Privacy Advocate Richard Holober on the Tech Backlash of 2017
We’ve just passed a year full of news about the role of technology companies in U.S. elections, democracy, free speech, fairness in hiring, sexual harassment, privacy, data security, and the future job market for humans in the age of robots and artificial intelligence.
Speculation is rampant about a possible sea change in consumer attitudes toward the tech industry and its products—a shift that might affect sales, the regulatory environment, and other factors important to companies.
To get a read on that question, we talked with Richard Holober, executive director of the Consumer Federation of California, a non-profit advocacy group that has made privacy for tech users one of its top issues. The organization, which works alongside other California consumer protection groups, backs privacy bills in the state legislature, and takes positions on federal policy decisions such as the FCC’s recent reversal of Obama-era net neutrality regulations.
Holober e-mailed responses to questions Xconomy sent to tech industry leaders and others whose work touches technology innovation. He then answered follow-up questions in a phone interview.
Here’s an edited transcript of our exchange:
Xconomy: Do you think 2017 was a turning point in public attitudes toward technology and the tech industry?
Richard Holober: Attitudes towards the reliability of social media providers plummeted as news broke of the extent of bogus posts by Russian agents purporting to be news coverage of the Presidential election, and the initial responses by Facebook and others that they were merely platforms that had no responsibility to vet these posts. Also, the public grows less and less comfortable with online providers’ insatiable appetite for invading our privacy every minute of every day.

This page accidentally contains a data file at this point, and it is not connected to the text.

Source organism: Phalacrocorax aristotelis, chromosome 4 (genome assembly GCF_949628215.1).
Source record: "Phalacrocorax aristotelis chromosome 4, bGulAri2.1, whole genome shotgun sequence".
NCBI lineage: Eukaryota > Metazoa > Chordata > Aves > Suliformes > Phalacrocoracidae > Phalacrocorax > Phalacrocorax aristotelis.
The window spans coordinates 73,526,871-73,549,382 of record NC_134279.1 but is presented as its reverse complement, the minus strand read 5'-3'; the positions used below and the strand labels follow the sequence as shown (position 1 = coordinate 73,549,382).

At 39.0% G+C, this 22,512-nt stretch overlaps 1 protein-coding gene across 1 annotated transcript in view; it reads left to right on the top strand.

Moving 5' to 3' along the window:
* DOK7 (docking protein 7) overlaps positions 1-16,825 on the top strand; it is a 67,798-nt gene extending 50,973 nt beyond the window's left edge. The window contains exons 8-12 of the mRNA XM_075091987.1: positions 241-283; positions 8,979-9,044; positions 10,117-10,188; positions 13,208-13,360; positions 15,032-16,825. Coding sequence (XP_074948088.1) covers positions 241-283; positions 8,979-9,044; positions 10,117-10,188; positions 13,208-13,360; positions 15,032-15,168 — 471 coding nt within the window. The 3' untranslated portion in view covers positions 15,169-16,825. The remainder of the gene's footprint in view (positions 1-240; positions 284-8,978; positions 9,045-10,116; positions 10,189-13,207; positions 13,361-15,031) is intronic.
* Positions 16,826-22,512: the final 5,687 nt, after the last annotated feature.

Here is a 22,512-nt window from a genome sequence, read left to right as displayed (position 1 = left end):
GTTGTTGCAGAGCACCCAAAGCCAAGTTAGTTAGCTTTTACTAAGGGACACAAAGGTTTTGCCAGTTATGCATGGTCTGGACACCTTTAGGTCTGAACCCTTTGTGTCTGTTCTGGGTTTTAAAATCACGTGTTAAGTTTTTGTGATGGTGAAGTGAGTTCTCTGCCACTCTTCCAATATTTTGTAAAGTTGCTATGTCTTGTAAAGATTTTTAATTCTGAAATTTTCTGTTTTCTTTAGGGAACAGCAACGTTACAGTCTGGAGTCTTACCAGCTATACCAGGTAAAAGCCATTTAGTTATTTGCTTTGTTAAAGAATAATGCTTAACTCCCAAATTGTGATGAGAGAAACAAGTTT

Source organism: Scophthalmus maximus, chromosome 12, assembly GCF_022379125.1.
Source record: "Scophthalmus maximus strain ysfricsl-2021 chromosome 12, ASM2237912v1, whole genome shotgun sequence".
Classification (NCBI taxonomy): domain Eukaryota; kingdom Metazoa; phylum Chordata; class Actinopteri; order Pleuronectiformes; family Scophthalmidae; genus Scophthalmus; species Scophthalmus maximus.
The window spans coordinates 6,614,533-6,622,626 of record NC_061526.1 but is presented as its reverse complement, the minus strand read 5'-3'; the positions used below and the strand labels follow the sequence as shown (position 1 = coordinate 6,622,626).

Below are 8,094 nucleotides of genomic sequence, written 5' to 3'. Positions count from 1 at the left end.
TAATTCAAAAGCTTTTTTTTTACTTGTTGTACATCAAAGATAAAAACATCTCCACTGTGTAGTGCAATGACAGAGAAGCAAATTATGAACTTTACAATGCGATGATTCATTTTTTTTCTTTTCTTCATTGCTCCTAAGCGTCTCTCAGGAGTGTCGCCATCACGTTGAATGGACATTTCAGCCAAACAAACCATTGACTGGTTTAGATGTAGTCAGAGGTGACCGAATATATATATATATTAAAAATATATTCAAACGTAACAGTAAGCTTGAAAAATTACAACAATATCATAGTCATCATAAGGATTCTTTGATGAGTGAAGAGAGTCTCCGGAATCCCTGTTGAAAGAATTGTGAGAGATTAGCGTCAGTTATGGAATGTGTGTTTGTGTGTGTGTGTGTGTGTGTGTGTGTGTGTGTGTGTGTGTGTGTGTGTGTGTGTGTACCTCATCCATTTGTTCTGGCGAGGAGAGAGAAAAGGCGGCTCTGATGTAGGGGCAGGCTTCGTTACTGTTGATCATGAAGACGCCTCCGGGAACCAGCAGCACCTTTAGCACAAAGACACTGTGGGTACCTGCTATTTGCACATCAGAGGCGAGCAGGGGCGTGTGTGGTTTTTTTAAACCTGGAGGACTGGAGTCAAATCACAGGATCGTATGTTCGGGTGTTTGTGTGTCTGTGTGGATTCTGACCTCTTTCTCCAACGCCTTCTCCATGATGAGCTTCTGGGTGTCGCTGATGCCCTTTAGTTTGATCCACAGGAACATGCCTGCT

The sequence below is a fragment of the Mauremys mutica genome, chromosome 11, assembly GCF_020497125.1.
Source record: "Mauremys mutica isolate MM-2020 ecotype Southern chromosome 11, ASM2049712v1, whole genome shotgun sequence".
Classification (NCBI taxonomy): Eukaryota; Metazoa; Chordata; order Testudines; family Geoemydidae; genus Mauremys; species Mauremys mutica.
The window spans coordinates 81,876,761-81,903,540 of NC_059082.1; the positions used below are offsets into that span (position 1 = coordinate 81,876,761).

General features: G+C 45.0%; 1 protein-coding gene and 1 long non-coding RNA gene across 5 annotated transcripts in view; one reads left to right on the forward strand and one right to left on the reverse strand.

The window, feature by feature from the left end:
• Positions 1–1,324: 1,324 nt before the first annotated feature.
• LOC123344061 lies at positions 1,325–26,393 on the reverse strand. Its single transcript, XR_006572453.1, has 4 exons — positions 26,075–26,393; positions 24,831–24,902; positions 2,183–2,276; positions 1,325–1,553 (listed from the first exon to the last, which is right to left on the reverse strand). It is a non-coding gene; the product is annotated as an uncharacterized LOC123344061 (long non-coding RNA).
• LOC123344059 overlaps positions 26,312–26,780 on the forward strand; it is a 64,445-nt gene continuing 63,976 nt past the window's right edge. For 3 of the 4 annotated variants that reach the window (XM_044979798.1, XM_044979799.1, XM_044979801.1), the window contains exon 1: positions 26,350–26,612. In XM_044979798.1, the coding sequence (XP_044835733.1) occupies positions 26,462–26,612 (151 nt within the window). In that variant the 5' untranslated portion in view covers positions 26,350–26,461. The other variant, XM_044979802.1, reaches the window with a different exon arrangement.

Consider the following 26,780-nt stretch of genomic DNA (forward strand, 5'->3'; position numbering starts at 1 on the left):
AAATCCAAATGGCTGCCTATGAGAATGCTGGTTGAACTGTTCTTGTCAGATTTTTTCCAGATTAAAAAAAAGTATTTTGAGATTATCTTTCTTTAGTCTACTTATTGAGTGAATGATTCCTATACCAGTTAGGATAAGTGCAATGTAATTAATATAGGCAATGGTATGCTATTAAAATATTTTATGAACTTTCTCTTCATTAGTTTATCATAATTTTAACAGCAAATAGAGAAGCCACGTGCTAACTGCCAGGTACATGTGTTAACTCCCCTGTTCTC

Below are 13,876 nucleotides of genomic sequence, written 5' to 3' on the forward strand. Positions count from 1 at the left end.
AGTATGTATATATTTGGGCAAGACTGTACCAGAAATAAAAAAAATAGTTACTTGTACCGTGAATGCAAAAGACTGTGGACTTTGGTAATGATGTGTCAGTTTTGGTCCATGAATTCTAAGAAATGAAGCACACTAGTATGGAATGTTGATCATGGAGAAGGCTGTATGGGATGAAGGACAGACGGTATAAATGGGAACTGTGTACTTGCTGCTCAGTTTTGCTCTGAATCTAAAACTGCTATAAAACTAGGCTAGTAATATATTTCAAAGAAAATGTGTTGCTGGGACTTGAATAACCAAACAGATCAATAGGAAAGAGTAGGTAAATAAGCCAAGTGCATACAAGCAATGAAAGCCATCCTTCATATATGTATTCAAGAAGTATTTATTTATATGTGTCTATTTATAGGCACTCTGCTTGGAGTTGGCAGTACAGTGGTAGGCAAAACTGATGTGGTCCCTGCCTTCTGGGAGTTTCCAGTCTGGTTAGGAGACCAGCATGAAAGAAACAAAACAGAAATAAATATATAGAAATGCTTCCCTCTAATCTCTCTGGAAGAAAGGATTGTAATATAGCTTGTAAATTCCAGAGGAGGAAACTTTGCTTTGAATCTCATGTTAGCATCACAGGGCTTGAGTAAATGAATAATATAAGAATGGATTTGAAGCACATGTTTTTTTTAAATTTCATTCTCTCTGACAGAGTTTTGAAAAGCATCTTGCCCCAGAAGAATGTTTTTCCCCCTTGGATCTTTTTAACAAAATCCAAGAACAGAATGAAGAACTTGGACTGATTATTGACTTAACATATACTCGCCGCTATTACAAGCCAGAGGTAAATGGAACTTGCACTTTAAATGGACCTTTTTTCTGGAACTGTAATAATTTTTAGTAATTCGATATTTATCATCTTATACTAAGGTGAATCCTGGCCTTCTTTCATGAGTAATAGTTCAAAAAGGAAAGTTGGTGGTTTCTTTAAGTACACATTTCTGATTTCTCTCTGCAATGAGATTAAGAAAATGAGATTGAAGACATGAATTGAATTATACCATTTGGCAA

X: If attitudes toward tech have changed for the worse, what were the events that brought about these attitude changes, or solidified them?
RH: Revelations about how Russian agents manipulated social media to post lies posing as news during the 2016 Presidential campaign; repeal of FCC ISP privacy rules; repeal of FCC net neutrality rules, all expose the triumph of profit over social responsibility by the giant online providers.
X: Did the events of 2017 mark a big watershed year in the evolution of public attitudes toward tech?
RH: It’s hard to think one year is a watershed year. Maybe there’s a beginning of a loss of innocence about companies like Facebook and other social media companies. People may not think those companies walk on water, as they used to.
There’s extensive polling to show (public attitudes) such as, “Even though I’m in love with the new technology, at the same time I’m deeply troubled by the loss of privacy.”
From polling and consumer contacts, we know that this is an area of concern and aggravation.
There should be a middle ground that allows people better access to these connections, without having to sacrifice all their privacy. The (tech) business model is turning the user into the product. Providers collect users’ personal data and sell it to advertisers. It’s very invasive. It creates an existential question: Whether privacy is a fundamental right.
It’s nobody’s business to know where we are (at all times), or if we are searching online about diseases, sexual orientations, political points of view, religious views, or shopping for alcohol. Every one of those items is used to create a detailed profile, in an invasion of the most private areas of our lives. How it’s used is subject to the whims of those collecting it.
X: Are Americans concerned about government access to their personal data?